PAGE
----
SAN AUGUSTINE, TX (SAN AUGUSTINE COUNTY)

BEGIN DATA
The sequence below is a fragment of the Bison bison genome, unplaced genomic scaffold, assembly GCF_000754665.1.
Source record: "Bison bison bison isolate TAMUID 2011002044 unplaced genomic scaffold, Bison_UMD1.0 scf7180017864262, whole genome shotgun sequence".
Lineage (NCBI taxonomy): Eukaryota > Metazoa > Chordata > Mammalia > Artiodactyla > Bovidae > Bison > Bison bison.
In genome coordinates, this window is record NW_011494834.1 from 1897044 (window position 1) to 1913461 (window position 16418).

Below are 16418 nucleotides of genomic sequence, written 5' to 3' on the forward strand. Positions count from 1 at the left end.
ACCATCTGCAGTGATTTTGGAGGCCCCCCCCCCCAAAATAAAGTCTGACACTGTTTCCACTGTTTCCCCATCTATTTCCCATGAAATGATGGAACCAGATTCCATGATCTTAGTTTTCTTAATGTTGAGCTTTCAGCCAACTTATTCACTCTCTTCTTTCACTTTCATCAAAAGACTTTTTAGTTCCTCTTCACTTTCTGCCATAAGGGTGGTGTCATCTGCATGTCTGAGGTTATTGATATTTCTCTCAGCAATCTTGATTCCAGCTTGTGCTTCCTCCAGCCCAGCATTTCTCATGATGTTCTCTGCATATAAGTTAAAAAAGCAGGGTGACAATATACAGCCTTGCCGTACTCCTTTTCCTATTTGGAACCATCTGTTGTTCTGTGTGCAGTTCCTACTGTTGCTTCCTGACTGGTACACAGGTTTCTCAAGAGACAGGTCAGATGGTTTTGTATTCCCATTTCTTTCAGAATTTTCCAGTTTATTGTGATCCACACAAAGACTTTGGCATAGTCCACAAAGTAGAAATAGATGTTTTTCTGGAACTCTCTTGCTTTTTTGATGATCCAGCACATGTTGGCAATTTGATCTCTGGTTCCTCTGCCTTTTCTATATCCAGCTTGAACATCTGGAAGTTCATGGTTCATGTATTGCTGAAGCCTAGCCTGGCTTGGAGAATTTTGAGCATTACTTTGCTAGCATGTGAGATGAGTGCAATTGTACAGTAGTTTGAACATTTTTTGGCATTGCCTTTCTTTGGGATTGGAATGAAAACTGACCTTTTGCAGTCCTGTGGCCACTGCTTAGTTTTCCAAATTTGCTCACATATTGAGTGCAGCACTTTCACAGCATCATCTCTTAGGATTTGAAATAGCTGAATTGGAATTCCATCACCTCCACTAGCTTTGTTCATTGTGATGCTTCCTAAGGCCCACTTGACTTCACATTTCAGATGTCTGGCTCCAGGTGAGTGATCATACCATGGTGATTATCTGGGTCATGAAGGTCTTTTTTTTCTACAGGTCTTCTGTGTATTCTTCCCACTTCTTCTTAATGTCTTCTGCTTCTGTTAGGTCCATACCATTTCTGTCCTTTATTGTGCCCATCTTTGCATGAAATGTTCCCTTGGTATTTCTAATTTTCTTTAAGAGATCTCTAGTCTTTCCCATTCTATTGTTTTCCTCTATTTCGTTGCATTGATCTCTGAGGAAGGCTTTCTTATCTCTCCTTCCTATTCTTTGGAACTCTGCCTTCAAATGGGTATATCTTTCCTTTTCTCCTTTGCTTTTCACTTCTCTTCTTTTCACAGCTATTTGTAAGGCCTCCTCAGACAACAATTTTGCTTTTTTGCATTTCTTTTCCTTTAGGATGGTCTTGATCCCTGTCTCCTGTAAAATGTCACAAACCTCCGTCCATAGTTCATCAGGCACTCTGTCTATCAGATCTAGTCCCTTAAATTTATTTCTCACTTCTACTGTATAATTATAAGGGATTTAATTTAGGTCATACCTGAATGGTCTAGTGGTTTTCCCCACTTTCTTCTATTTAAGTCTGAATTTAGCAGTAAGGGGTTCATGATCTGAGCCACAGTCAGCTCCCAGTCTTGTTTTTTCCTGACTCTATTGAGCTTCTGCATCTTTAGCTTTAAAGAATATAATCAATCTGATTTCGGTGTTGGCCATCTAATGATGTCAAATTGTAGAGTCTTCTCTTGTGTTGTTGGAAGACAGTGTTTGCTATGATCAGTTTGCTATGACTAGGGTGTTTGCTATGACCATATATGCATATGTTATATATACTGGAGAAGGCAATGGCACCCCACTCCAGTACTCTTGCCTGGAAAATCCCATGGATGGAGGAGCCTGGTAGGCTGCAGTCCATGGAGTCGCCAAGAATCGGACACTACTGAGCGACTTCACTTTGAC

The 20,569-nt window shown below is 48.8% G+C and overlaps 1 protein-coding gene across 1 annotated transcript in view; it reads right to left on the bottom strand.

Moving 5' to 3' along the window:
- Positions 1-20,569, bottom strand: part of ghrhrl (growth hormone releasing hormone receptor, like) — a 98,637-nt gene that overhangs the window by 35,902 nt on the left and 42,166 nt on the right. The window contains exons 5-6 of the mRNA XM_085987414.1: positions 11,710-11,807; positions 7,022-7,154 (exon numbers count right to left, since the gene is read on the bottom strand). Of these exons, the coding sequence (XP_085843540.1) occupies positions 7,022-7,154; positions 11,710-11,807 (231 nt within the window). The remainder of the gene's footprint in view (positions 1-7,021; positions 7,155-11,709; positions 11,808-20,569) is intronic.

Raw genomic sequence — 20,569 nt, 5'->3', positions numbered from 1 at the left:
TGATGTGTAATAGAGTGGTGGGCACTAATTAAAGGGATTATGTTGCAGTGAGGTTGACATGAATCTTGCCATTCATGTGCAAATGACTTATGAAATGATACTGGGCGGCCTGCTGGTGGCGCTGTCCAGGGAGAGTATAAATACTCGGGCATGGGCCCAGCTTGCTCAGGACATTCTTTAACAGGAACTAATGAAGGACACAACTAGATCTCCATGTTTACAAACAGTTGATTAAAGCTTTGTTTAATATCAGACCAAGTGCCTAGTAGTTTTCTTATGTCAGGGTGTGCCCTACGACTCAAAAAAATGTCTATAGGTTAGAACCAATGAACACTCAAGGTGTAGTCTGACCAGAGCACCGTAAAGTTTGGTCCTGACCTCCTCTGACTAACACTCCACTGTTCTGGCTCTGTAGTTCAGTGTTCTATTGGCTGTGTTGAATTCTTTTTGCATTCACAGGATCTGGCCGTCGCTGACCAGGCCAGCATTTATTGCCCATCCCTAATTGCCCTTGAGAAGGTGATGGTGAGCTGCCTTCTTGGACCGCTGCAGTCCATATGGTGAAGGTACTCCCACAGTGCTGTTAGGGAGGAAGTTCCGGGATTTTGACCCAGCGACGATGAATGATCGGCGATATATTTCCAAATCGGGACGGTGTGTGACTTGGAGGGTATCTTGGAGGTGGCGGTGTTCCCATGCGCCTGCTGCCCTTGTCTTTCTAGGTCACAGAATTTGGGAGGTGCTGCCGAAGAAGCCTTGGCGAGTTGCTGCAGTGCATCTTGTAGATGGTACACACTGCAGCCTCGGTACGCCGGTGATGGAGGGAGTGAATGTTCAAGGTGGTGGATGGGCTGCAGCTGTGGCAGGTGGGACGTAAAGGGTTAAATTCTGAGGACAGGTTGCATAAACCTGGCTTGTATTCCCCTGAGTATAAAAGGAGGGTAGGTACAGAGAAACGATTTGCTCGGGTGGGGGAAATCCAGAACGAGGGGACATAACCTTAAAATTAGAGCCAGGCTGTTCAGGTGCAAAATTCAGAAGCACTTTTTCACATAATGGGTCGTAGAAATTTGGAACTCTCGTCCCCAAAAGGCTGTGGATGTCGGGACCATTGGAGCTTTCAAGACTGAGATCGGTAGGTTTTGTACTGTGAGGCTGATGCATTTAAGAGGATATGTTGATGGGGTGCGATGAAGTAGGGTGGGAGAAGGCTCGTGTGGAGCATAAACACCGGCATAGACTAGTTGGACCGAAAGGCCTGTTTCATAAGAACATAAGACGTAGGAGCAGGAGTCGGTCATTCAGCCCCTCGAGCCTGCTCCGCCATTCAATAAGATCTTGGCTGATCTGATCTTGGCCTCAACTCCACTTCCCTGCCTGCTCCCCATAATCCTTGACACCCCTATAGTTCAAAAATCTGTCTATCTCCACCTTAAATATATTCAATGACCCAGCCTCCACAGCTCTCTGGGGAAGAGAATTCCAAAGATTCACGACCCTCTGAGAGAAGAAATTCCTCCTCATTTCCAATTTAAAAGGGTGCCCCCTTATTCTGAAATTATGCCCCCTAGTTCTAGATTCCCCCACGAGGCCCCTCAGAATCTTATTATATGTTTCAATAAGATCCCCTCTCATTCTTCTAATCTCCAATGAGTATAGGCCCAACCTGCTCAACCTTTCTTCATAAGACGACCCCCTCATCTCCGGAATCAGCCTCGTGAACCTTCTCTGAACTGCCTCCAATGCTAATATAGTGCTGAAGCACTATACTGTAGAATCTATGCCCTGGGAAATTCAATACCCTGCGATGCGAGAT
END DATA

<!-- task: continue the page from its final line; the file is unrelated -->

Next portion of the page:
SAN AUGUSTINE, TEXAS (San Augustine County). San Augustine is at the junction of U.S. Highway 96, State highways 21 and 147, and Farm Roads 711, 353, 3230, 2213, and 1277, on the Atchison, Topeka and Santa Fe Railway, thirty-two miles east of Nacogdoches in north central San Augustine County. Ayish Bayou flows through the town two miles west of the public square, and Carrizo Creek has been dammed just southwest of San Augustine to form City Lake, the source of municipal water. The original inhabitants of the area were the Ais (Aies, Ayish) tribe of the Hasinai Indians. The first European visitors were probably part of the Moscoso expedition early in the 1540s. The Indians remained undisturbed for almost 150 years, until French traders from Natchitoches ventured into the vicinity, discovering their village near the site of present San Augustine. The Spaniards returned in 1691, when Domingo Terán de los Ríos traveled through the area, cutting a path later called the Old San Antonio Road. In 1717 Father Antonio Márgil de Jesús established Nuestra Señora de los Dolores de los Ais Mission near the Ais village on Ayish Bayou. After being abandoned because of the threat of a French invasion in 1719, the mission was reestablished on the site of modern San Augustine by the Marqués de San Miguel de Aguayo in 1721. But permanent settlement did not occur until after 1779, when the French threat became less ominous. Then Anglos and scattered remnants of the Kickapoo, Cherokee, Delaware, and Shawnee Indians immigrated from the southern states, particularly Mississippi, Alabama, Georgia, and Tennessee. Among these pioneers, who called the area the Ayish Bayou District, were John Quinalty, Susanna Horton, Martha Lewes, Edmund Quirk, and Chichester Chaplin. Antonio Leal and his wife, Gertrudis de los Santos, settled at the site of San Augustine and built a small house with corrals to accommodate wild mustangs gathered by Leal and Philip Nolan for sale in Louisiana. In 1800 Leal sold the property to Pedro Buigas, who sold it the following year to Edmund Quirk.